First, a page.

Unremarried Widow: A Memoir
“As long as I could remember, I wanted to be a writer.” Artis Henderson has found her voice. Her story will speak to all widows, interweaving her own experience with that of all women who lose their men, most especially those whose loss occurs in the youthful stage of life and love.
Henderson was a bit of a feminist and a freewheeler who took a junket to Paris while in college, trying to find her link to the Lost Generation and all that implied. But when she found a man, he was cut from different cloth. Kind, caring --- but conservative --- and a soldier, Miles was the man she didn’t know she needed, and began following him from camp to camp as a girlfriend and then a wife. It wasn’t always an easy existence; the pay was low and the conditions restrictive, but they were young and in love. When Miles was deployed to Iraq, she had no way of knowing that he would not come back, the only clue being a prescient dream he had had, that his helicopter would go down and he would float above it, watching it burn. It was a freak accident in which Miles and his fellow pilot were lost.
"Henderson makes no attempt to ennoble herself in her grief, but her account is honest and modest, offering no magic panacea for her ailment. Because of that, UNREMARRIED WIDOW is heroic in its own quiet way."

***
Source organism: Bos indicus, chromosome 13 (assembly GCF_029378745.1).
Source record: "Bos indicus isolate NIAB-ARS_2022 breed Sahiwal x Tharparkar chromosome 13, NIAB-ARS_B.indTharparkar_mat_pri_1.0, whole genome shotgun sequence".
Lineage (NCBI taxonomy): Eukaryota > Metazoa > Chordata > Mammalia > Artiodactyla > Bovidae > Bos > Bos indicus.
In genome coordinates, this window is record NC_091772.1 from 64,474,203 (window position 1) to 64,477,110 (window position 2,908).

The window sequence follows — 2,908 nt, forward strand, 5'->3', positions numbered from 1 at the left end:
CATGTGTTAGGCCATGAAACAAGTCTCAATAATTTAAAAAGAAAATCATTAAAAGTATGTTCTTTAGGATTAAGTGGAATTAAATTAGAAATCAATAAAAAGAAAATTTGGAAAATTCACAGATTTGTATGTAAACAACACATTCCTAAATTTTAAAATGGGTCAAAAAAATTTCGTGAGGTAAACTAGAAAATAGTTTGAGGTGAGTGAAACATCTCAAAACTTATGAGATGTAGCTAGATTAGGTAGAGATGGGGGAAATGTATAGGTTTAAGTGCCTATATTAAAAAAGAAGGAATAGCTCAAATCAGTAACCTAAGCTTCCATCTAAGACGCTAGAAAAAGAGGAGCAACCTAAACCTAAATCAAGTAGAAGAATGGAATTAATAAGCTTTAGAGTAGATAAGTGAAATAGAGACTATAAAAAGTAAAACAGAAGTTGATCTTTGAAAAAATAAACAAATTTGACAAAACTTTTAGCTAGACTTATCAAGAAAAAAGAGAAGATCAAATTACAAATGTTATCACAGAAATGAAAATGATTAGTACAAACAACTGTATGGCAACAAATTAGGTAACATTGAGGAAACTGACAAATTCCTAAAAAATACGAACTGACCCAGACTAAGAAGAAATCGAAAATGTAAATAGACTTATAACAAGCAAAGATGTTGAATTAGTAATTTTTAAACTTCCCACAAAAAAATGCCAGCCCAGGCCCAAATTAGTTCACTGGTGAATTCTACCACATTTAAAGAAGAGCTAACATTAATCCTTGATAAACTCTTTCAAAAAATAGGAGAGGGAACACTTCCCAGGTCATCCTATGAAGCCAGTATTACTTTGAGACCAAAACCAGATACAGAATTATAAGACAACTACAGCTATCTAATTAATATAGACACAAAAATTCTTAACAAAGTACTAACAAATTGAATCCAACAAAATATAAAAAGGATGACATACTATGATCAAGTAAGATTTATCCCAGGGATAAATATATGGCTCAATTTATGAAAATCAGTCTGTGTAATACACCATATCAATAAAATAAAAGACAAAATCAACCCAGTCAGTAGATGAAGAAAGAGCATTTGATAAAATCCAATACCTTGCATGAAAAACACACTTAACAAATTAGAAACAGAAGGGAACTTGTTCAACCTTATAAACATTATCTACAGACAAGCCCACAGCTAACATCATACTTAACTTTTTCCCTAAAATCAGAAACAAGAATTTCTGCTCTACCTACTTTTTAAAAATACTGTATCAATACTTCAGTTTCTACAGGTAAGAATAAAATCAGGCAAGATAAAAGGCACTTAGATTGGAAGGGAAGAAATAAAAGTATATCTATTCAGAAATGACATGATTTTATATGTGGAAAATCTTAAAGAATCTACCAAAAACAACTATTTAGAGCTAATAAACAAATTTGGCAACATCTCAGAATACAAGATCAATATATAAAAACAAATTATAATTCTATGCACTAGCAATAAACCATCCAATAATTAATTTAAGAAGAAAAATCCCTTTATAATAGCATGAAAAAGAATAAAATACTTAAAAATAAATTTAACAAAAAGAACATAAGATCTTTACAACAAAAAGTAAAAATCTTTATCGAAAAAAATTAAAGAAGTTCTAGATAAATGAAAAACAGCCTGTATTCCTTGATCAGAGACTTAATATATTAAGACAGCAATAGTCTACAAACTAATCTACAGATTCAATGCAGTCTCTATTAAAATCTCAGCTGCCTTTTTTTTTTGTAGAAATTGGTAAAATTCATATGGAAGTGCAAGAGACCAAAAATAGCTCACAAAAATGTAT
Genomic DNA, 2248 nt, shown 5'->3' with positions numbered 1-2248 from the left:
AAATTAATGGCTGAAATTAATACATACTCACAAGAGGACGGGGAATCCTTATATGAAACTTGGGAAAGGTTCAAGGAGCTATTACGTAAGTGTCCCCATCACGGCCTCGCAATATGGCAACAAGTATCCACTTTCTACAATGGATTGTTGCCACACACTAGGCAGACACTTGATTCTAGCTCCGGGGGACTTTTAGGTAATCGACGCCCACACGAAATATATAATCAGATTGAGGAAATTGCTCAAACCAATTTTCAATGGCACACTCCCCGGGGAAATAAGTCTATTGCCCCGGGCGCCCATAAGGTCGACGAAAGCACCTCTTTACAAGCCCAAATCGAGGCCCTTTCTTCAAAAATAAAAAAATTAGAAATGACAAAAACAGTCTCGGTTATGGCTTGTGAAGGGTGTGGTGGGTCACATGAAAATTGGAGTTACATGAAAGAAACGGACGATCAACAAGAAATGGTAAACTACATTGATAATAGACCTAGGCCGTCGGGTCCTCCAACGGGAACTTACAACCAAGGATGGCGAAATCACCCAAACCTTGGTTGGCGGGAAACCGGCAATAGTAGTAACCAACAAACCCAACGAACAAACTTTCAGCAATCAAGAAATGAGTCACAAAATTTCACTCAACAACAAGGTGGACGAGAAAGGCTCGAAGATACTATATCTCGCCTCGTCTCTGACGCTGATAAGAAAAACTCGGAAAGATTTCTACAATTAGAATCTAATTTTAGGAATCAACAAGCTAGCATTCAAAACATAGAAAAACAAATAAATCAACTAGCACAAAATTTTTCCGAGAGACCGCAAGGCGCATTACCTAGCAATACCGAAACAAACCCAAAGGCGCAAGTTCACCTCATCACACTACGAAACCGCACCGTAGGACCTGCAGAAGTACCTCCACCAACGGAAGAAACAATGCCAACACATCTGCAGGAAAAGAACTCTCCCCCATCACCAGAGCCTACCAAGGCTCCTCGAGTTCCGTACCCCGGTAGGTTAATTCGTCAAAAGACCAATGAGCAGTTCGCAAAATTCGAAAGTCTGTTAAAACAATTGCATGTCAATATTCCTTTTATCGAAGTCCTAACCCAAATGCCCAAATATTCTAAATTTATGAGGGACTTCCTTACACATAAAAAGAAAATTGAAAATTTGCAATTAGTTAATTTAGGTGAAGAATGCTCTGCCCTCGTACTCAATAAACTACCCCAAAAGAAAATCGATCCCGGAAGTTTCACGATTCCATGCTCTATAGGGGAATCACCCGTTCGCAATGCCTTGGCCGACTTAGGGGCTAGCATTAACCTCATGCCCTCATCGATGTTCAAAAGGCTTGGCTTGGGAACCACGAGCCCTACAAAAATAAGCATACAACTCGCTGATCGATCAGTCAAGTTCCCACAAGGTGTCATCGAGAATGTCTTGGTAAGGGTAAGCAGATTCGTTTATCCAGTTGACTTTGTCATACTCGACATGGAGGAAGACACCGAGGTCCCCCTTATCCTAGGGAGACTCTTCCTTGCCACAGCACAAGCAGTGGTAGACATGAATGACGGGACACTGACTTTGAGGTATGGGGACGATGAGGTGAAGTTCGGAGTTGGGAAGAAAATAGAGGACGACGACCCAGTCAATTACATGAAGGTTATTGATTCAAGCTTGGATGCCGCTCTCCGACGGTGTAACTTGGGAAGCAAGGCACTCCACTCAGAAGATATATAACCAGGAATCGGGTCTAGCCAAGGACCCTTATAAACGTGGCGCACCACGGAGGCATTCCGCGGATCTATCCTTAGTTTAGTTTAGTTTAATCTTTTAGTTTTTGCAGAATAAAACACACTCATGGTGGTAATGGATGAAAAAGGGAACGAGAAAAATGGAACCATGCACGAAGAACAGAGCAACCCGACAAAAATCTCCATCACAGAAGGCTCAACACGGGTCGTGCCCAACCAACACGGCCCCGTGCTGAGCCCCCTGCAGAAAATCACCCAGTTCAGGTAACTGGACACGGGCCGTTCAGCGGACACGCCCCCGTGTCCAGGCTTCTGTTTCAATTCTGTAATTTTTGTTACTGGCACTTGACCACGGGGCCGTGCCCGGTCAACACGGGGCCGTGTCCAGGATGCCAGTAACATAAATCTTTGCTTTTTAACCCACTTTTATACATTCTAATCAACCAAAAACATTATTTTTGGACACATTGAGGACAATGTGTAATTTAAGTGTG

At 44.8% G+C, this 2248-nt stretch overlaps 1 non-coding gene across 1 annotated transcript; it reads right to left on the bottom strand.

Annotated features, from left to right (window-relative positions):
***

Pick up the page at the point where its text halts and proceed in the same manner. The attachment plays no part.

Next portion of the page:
In military terminology, Henderson became “an unremarried widow” in her mid-20s.
The bulk of her memoir tells of coping with the “stunned sorrow” that hit her when she learned of Miles’s death and that has lingered over the intervening years. The circumstances suddenly and powerfully merged in her mind with a plane ride she took with her father at age five, and the traumatic crash that resulted in injuries to her and his death. As these memories filter in, she begins to understand and identify more with her mother, and maintains a connection with the widow of Miles’s fallen comrade.
As her life slowly unfolds with the acknowledgement that she is indeed alone, Henderson endures. She recalls that “people kept giving me space” --- aware that it’s what people do, yet not quite sure there ever would be enough space to contain her feelings. A poignant scene depicts her receipt of Miles’s possessions, two storage bins full of miscellany from his deployment, and his last letter, asking her to “live your life on earth to the max.”
The weeping war widow draped in black is part of the American heritage, from our founding to our future. Henderson makes no attempt to ennoble herself in her grief, but her account is honest and modest, offering no magic panacea for her ailment. Because of that, UNREMARRIED WIDOW is heroic in its own quiet way.
Reviewed by Barbara Bamberger Scott on January 17, 2014